Tool: DupCheckTool: DupCheck

www.DupCheck.org is a web-based tool to screen for duplicate patients in clinical trials within and across studies, sponsors and therapeutic areas. Please visit our "Tools" page for more information.


Project FlyerProject Flyer


Click here to download 
the NEWMEDS project flyer! 


ConsortiumConsortium
consortium teaser

QuicklinksQuicklinks
Project Office Project Office Annual PGB and WP Leads Meetings Annual PGB and WP Leads Meetings Project Governance Project Governance Funding Mechanisms Funding Mechanisms




  Members Area
Username:
Password:



EU
IMI | The Innovative Medicines Initiative
EFPIA | European Federation of Pharmaceutical Industries and Associations

Conferences

 

Workshop: Machine Learning for Neuroimaging and its Relevance to Drug Discovery

Dates: Monday, 30 September & Tuesday, 1 October 2013

Location: Centre for Neuroimaging Sciences, Institute of Psychiatry, KCL, London, SE5 8AF.

Organizers: Prof Michael Brammer, Dr Orla Doyle; IoP/KCL, London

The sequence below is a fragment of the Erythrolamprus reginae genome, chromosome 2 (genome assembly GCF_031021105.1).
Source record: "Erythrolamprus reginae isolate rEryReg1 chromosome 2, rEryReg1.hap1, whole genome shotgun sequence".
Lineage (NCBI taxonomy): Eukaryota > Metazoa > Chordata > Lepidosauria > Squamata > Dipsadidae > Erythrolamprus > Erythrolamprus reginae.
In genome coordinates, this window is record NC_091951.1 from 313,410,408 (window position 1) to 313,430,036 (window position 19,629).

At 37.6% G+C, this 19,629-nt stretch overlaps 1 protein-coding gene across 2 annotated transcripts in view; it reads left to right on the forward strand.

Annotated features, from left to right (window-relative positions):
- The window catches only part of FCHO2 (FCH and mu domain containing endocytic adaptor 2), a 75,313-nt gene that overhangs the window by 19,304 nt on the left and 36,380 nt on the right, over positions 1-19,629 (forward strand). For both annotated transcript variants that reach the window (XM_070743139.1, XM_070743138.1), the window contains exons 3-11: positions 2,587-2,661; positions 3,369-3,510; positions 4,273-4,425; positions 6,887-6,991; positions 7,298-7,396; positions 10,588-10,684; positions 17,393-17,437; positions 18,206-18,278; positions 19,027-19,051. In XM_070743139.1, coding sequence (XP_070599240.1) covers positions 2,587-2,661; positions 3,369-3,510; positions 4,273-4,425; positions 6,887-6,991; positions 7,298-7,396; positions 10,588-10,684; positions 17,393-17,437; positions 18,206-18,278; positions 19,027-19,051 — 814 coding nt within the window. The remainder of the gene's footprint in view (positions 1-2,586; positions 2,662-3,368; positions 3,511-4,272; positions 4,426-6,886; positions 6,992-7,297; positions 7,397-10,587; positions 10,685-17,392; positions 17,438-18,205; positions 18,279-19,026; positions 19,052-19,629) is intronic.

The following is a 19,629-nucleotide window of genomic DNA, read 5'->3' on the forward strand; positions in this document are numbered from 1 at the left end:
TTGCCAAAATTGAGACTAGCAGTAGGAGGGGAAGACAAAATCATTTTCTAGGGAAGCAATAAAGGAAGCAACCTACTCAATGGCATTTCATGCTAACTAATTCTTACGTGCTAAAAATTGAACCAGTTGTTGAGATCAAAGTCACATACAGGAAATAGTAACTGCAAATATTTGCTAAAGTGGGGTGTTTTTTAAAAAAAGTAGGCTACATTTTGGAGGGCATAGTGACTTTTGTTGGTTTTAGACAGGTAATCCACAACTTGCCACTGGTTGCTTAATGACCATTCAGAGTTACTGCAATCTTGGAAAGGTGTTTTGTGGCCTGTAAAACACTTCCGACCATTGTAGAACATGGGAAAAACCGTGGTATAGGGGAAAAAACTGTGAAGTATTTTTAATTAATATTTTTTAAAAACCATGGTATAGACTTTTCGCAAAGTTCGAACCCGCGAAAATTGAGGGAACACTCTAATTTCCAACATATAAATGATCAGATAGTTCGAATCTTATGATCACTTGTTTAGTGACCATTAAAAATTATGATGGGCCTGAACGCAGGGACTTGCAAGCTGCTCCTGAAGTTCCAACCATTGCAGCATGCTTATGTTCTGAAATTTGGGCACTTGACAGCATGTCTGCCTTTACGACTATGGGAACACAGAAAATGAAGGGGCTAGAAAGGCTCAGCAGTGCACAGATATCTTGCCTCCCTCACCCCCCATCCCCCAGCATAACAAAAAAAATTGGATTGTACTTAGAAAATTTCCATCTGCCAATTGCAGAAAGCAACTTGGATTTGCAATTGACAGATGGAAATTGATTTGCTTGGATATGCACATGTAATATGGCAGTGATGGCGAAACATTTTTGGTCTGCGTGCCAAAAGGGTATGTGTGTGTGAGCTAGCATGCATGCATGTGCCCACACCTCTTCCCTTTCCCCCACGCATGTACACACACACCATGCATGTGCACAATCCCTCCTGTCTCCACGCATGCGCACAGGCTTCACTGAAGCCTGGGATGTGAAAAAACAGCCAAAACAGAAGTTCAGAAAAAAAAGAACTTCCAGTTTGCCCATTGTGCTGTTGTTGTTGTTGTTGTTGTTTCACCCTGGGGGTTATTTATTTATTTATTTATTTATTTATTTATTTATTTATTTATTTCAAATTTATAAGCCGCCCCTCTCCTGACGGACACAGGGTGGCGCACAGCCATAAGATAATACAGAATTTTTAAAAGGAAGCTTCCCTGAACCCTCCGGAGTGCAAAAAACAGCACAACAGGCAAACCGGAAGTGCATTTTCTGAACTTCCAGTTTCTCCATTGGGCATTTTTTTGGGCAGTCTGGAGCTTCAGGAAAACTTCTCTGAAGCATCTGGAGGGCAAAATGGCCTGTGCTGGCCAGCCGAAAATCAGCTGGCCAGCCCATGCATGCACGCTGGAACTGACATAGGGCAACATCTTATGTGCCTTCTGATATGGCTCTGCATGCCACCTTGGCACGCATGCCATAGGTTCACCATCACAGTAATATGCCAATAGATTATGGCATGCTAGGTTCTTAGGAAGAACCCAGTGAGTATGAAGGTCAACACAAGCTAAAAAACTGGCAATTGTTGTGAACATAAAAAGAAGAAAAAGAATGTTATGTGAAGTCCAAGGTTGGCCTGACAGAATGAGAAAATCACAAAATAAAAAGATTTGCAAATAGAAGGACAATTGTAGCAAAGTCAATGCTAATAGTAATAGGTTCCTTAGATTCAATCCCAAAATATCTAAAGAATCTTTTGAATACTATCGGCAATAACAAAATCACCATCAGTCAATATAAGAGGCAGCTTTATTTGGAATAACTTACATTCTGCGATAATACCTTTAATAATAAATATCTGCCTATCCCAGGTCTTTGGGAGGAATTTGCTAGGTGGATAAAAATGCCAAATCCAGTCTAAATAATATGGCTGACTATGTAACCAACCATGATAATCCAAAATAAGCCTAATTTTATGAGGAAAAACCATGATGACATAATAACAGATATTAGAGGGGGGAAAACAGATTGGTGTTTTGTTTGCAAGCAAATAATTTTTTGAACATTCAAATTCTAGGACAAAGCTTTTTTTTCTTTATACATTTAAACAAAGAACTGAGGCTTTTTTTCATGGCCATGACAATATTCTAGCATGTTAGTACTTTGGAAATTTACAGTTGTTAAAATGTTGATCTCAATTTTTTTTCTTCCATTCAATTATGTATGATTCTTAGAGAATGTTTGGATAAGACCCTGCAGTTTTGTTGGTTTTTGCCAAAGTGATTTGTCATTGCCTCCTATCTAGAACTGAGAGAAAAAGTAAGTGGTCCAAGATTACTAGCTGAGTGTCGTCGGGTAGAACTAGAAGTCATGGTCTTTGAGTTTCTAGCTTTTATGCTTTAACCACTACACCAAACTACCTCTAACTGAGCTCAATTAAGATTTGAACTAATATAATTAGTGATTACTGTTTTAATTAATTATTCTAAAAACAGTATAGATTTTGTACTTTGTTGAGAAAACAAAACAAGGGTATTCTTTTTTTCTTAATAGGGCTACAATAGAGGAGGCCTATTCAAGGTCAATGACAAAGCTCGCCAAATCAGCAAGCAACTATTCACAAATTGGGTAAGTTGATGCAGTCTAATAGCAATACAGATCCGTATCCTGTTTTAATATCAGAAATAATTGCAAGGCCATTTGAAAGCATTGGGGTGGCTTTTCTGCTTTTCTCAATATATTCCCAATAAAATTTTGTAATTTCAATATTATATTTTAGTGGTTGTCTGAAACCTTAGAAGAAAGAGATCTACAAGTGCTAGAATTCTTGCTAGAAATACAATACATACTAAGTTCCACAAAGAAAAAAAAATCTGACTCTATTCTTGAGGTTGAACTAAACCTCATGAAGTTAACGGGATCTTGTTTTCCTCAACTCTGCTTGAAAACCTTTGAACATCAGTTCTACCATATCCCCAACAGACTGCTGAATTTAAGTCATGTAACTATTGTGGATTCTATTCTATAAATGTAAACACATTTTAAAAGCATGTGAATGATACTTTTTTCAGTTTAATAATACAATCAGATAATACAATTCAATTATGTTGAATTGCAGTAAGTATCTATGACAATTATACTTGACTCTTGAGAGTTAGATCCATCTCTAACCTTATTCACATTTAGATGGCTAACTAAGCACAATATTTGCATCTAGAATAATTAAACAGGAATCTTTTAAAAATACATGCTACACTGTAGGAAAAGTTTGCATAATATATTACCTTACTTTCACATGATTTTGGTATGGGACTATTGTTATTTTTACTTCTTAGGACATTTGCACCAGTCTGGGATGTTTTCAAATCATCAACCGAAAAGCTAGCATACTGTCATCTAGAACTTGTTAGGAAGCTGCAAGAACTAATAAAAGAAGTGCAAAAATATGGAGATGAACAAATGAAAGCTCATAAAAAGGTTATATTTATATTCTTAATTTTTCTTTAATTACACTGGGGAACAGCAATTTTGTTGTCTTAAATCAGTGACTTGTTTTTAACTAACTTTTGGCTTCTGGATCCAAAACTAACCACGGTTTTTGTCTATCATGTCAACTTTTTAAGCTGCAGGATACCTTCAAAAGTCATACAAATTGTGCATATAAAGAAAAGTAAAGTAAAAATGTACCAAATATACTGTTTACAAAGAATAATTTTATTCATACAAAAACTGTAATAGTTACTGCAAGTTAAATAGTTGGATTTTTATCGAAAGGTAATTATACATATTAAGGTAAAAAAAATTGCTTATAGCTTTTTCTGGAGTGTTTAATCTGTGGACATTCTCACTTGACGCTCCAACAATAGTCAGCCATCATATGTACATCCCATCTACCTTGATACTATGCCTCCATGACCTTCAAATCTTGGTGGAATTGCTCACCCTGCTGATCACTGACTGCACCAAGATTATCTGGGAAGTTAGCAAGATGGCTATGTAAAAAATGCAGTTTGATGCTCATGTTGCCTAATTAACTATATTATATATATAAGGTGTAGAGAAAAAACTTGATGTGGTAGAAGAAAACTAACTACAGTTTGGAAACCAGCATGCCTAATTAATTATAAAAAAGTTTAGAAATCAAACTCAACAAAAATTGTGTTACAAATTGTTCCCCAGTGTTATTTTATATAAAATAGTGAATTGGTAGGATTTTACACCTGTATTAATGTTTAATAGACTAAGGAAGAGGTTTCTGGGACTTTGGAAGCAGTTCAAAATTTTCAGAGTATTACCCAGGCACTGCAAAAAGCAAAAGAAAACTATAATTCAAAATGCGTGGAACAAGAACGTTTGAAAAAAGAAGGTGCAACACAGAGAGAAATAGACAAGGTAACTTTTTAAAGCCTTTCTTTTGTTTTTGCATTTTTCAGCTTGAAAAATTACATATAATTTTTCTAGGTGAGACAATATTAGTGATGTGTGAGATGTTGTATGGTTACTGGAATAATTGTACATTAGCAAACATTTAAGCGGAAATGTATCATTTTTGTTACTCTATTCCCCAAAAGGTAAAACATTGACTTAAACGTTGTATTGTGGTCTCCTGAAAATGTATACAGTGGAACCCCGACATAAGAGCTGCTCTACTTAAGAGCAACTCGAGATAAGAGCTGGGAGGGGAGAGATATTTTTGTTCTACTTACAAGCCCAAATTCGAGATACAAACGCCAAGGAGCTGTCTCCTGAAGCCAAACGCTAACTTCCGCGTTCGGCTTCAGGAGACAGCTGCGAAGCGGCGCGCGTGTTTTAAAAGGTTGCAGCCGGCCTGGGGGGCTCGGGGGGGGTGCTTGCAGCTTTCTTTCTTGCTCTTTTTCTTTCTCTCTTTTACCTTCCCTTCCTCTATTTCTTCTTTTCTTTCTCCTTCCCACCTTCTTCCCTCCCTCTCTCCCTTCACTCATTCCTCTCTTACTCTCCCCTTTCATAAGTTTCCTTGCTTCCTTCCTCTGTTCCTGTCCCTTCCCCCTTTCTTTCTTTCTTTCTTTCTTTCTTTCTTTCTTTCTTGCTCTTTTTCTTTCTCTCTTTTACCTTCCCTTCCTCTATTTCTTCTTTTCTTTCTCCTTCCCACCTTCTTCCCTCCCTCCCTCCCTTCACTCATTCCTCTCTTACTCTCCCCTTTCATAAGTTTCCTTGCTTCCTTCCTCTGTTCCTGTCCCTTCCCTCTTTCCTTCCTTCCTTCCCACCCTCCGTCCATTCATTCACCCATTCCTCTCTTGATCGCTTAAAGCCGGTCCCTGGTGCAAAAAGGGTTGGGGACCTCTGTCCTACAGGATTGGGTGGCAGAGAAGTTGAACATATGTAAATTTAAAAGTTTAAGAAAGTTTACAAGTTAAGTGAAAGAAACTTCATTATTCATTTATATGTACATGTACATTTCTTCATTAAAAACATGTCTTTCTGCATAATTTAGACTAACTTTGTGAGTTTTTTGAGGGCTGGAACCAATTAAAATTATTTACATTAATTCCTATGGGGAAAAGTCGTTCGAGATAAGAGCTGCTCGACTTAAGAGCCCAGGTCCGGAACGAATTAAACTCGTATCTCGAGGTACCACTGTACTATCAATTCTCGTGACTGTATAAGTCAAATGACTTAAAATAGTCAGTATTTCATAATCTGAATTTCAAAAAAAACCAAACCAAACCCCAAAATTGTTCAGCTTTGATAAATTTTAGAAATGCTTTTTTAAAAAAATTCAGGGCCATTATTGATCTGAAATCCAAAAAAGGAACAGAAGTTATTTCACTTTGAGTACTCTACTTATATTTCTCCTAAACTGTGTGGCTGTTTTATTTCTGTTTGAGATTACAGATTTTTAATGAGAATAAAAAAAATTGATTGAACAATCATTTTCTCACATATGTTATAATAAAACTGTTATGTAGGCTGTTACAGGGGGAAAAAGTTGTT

On 30 September and 1 October 2013, the Institute of Psychiatry at King’s College London London ran a machine learning workshop for the NEWMEDS and wider academic and industry communities. The workshop was run to showcase the NEMWEDS machine learning toolbox which is designed for the analysis of clinical and pharmacological data. The workshop was fully-booked with a diverse group of NEWMEDS Partners, King's College London (Institute of Psychiatry) and other colleges of London University.  Attendances were 30 on the 1st day and 15 on the 2nd day .

The first day was lecture-based with a motivational introduction to machine learning and tutorials on machine learning, connectivity for machine learning as well as an overview of the applications of machine learning for pharmacological imaging data, delivered by Prof. Mick Brammer, Dr. Orla Doyle, Mr. Richard Joules and Dr. Mitul Mehta. These lectures were designed to provide participants with a rich conceptual insight into several seminal machine learning techniques and the ability to critique the implementation of machine learning methods. In the evening, a demonstration of the NEWMEDS machine learning toolbox was presented. On day two, an additional demonstration of the toolbox was provided and then attendees spent the rest of the day using the toolbox to apply machine learning to either the provided demonstration datasets or data which they had brought to the workshop. The feedback from the workshop was excellent with participants expressing their excitement for using the toolbox in the future. In addition, attendees felt the workshop had greatly enhanced their understanding of machine learning for clinical data.

CONFERENCES